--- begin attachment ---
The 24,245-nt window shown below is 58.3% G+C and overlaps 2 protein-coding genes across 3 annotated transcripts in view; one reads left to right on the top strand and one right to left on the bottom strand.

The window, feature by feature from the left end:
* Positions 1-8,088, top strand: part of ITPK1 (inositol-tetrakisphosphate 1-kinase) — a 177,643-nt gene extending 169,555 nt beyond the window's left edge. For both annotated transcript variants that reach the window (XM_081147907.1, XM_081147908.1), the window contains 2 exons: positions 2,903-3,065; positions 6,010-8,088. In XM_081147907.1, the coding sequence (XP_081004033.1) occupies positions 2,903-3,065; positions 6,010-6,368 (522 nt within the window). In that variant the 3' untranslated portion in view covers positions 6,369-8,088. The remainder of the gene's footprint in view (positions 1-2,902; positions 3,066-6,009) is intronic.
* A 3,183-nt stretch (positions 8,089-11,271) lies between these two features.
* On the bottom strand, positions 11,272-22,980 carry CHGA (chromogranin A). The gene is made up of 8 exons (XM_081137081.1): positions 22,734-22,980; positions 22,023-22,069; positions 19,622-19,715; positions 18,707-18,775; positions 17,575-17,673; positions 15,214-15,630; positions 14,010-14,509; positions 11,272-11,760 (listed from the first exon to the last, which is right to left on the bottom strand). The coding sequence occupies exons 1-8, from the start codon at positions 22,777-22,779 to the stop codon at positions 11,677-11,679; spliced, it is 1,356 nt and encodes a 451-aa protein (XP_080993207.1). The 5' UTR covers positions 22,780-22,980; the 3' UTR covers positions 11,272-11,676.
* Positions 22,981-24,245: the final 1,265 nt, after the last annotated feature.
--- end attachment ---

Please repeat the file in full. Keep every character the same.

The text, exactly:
The 24,245-nt window shown below is 58.3% G+C and overlaps 2 protein-coding genes across 3 annotated transcripts in view; one reads left to right on the top strand and one right to left on the bottom strand.

The window, feature by feature from the left end:
* Positions 1-8,088, top strand: part of ITPK1 (inositol-tetrakisphosphate 1-kinase) — a 177,643-nt gene extending 169,555 nt beyond the window's left edge. For both annotated transcript variants that reach the window (XM_081147907.1, XM_081147908.1), the window contains 2 exons: positions 2,903-3,065; positions 6,010-8,088. In XM_081147907.1, the coding sequence (XP_081004033.1) occupies positions 2,903-3,065; positions 6,010-6,368 (522 nt within the window). In that variant the 3' untranslated portion in view covers positions 6,369-8,088. The remainder of the gene's footprint in view (positions 1-2,902; positions 3,066-6,009) is intronic.
* A 3,183-nt stretch (positions 8,089-11,271) lies between these two features.
* On the bottom strand, positions 11,272-22,980 carry CHGA (chromogranin A). The gene is made up of 8 exons (XM_081137081.1): positions 22,734-22,980; positions 22,023-22,069; positions 19,622-19,715; positions 18,707-18,775; positions 17,575-17,673; positions 15,214-15,630; positions 14,010-14,509; positions 11,272-11,760 (listed from the first exon to the last, which is right to left on the bottom strand). The coding sequence occupies exons 1-8, from the start codon at positions 22,777-22,779 to the stop codon at positions 11,677-11,679; spliced, it is 1,356 nt and encodes a 451-aa protein (XP_080993207.1). The 5' UTR covers positions 22,780-22,980; the 3' UTR covers positions 11,272-11,676.
* Positions 22,981-24,245: the final 1,265 nt, after the last annotated feature.